GECF provides a glimpse into natural gas’ future in India at the Global Oil & Gas CEOs interaction session
HE Yury Sentyurin, the Gas Exporting Countries Forum (GECF) Secretary General highlighted the enormous potential of natural gas which has proved to be a viable energy option that contributes efficiently to achieve a balance between the environment, social and economic dimensions of the sustainable development, during interactions with the Prime Minister of India HE Narendra Modi at the Global Oil and Gas CEOs session, held semi-virtually on 26th October.
Chaired by HE Honourable Prime Minister Modi and India’s Minister of Petroleum and Natural Gas and Minister of Steel HE Dharmendra Pradhan, the Global Oil & Gas CEOs interaction session was held right after the inauguration of the two-day India Energy Forum - CERAWeek.
As India rises to become the third-largest energy consumer of the world with expected investments in upwards of $300 billion by 2030, the government has placed its faith in natural gas to drive the change in India’s energy map.
HE PM Modi highlighted the importance of natural gas by stating: "While the focus is to make India a gas-based economy, the nation would also be raising oil refining capacity…Leading global bodies project that global demand will contract for the next few years, but these agencies project India as a leading consumer.”
This was endorsed by the GECF Secretary General HE Yury Sentyurin, who, in his address to the gathering of energy industry’s most powerful decision makers, confirmed the expected rise in demand in India: “Our projections based on the GECF’s highly-acclaimed Global Gas Model show a promising outlook for the future of gas production in India: the volume of marketed natural gas production will reach the level of 60 billion cubic metres by 2050, a lion share of which (73%) will be sourced from yet-to-find (YTF) resources.”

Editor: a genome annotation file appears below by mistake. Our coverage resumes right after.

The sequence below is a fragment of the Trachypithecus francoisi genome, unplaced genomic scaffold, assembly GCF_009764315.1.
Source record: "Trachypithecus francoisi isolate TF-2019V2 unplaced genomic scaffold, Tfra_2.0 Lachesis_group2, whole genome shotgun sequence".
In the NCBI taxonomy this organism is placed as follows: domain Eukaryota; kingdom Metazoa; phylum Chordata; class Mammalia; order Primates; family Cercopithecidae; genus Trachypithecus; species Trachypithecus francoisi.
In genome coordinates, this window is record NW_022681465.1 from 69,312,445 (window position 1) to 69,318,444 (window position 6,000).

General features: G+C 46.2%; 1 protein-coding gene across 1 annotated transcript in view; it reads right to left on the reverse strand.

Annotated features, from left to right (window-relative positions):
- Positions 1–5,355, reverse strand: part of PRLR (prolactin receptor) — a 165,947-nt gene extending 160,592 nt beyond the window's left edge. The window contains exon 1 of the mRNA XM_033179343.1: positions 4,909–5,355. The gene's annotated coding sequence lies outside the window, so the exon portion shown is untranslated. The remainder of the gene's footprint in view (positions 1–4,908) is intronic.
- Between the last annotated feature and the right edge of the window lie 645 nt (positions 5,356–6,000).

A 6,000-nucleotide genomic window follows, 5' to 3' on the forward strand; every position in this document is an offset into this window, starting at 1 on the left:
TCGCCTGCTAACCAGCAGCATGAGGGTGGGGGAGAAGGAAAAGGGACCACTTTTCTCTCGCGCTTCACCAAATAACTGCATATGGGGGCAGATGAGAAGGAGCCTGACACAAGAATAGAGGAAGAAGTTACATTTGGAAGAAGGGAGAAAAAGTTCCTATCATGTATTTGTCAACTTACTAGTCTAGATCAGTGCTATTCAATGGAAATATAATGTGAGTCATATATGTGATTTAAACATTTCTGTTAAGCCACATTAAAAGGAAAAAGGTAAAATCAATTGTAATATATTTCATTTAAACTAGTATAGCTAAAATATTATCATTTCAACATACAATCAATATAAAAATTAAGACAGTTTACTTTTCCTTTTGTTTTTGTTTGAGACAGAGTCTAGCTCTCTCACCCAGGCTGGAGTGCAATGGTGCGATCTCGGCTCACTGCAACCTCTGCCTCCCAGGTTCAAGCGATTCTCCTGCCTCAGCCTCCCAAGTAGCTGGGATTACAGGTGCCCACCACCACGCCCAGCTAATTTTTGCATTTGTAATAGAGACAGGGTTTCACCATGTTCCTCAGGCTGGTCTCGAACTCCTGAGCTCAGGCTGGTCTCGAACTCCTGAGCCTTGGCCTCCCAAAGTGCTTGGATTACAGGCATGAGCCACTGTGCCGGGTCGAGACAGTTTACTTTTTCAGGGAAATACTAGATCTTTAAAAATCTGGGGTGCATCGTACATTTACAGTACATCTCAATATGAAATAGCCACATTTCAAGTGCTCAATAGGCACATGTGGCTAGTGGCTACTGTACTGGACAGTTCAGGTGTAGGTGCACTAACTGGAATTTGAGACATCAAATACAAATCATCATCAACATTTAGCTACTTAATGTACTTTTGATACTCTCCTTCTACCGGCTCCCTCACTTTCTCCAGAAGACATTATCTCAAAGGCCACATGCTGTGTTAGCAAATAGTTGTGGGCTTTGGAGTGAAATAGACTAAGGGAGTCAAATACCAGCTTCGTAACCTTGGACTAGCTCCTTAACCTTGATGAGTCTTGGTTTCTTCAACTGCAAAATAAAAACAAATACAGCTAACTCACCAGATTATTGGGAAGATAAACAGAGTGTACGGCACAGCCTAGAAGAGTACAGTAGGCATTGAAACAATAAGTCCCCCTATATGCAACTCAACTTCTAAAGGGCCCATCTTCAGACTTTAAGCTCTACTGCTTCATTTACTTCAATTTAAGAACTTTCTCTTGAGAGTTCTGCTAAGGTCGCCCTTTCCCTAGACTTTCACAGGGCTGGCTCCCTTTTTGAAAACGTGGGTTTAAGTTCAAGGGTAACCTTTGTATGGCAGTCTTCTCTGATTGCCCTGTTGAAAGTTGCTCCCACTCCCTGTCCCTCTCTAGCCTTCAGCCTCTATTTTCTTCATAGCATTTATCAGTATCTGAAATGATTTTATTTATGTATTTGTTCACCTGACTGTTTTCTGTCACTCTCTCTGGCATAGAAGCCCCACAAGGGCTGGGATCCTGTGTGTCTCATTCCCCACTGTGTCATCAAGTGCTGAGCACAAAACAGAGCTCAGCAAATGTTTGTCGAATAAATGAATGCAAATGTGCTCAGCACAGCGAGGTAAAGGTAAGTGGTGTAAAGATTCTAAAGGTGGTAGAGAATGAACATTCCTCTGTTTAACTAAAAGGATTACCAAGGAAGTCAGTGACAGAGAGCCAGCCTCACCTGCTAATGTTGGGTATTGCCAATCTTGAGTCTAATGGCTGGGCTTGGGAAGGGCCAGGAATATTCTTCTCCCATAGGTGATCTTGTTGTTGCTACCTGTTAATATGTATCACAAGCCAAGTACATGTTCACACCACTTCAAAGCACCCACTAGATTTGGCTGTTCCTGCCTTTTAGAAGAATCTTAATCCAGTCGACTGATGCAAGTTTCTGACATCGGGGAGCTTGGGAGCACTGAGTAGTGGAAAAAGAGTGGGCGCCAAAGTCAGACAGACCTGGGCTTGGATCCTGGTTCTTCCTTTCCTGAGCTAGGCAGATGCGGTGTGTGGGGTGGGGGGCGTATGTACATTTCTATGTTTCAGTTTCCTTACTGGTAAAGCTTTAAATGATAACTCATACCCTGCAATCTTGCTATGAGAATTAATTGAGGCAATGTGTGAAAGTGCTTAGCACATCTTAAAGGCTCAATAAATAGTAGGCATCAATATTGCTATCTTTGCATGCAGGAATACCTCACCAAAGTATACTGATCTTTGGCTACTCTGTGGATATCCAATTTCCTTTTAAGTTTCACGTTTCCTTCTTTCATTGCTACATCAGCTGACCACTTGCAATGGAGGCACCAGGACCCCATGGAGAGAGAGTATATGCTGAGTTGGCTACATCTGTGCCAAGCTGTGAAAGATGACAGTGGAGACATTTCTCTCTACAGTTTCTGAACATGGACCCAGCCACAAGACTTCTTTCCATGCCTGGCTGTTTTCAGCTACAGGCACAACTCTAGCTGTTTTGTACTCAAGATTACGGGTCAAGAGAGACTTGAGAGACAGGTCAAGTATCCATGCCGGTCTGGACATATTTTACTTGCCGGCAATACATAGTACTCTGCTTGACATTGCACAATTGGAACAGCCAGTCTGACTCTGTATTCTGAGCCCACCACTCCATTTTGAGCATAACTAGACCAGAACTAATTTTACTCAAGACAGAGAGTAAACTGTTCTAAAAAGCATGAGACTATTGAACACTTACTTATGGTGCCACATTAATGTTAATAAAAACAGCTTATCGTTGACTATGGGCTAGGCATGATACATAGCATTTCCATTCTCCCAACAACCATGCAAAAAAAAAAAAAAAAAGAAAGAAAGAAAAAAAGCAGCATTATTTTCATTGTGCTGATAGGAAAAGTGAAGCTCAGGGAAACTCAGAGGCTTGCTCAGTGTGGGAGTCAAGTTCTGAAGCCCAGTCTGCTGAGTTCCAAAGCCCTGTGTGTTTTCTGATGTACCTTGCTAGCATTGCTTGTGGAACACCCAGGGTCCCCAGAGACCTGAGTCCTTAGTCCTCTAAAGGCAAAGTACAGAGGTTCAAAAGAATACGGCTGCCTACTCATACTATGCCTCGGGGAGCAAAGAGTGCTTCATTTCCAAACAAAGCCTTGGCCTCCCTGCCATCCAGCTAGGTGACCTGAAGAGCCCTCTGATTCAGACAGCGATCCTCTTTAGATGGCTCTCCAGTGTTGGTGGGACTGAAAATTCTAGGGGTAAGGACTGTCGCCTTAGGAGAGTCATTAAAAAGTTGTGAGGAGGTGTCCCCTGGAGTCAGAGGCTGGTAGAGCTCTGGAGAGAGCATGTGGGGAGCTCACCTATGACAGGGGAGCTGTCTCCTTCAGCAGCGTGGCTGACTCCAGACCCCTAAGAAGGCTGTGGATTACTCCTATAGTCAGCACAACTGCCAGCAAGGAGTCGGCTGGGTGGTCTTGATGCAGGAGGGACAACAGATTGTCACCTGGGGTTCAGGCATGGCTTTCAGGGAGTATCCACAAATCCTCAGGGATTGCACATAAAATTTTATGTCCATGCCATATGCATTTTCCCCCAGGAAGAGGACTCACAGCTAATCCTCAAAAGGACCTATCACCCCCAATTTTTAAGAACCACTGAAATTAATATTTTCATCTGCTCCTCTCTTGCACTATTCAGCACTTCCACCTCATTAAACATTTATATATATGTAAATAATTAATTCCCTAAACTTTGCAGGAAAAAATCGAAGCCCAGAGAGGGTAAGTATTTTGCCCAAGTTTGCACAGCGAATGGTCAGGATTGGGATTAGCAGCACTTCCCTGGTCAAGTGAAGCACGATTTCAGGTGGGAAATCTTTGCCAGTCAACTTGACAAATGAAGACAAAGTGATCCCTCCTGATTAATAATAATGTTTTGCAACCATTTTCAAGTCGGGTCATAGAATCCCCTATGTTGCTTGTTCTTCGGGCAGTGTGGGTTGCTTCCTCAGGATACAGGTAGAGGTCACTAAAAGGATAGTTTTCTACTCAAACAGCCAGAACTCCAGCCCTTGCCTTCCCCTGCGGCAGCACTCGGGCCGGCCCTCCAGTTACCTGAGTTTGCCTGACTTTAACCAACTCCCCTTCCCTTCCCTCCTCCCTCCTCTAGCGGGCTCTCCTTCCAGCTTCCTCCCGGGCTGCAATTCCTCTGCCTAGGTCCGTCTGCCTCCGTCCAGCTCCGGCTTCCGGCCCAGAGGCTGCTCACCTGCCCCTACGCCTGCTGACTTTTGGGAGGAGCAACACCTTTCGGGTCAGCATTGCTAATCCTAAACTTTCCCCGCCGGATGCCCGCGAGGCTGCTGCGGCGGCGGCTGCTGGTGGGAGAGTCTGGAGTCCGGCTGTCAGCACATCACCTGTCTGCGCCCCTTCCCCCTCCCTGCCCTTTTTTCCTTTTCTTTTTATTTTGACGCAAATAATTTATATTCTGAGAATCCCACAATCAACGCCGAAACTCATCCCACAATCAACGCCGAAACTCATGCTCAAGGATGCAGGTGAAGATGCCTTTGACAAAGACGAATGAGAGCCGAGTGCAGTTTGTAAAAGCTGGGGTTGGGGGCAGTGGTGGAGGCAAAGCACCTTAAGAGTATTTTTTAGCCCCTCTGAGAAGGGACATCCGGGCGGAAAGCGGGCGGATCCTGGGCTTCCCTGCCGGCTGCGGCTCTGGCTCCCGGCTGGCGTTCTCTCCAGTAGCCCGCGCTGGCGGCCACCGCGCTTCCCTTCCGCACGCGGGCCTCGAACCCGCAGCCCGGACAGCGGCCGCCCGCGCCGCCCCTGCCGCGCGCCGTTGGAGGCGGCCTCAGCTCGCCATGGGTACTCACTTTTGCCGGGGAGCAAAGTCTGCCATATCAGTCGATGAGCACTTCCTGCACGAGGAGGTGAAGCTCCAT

“The GECF has a lot to contribute to the success of the many upstream investments that will steward these discovery projects in India,” he added.
The GECF Secretary General acknowledged the recent launch of the Gas Exchange, a first-ever online delivery-based gas-trading platform, as an “outstanding achievement” of the Indian Government. He further appreciated India’s vision to unlock the true versatility of the natural gas to achieve the country’s climate action targets.
The strong relationship between India and the GECF is being propelled by the world’s second most populous nation’s planned increase of natural gas consumption, from current level of 6% to 15% by 2030, as it fulfils rising demand in consumption but also works to realise its climate action targets. The GECF members, such as Angola, Nigeria, and Qatar are some of the leading exporters of gas to India, making up 80% of the LNG supply to the South Asian nation. Qatar’s Minister of State for Energy Affairs HE Saad Sherida Al-Kaabi also participated in the session.
“Despite Year 2020 becoming challenging for the world, we are witnessing that India remains consistent in terms of its long-term commitment to the continuous expansion and advancement of the national industry, as well as to its environmental pledges linked to the UN Sustainable Development Goals and the Paris Agreement provisions,” noted Secretary General Sentyurin.
Citing the GECF Global Gas Outlook 2050’s latest available iteration, the Secretary General affirmed that natural gas will be the indispensable fuel complementing the energy transition. It is expected to overtake “dirty coal” in 2025 and become the largest global primary energy source by mid-century.
Further, this abundant, flexible, clean source of energy will expand specifically across the Asia Pacific, North America, and the Middle East markets, which will be responsible for more than 75% of the total gas demand growth by 2050.
The GECF’s participation in the Global Oil & Gas CEOs was a continuation of its strong bilateral relationship with India, which has emerged as an important global power and a prominent voice in the G20 association and the BRICS coalition. The Forum’s presence also came within the framework of active participation in producer-consumer dialogues.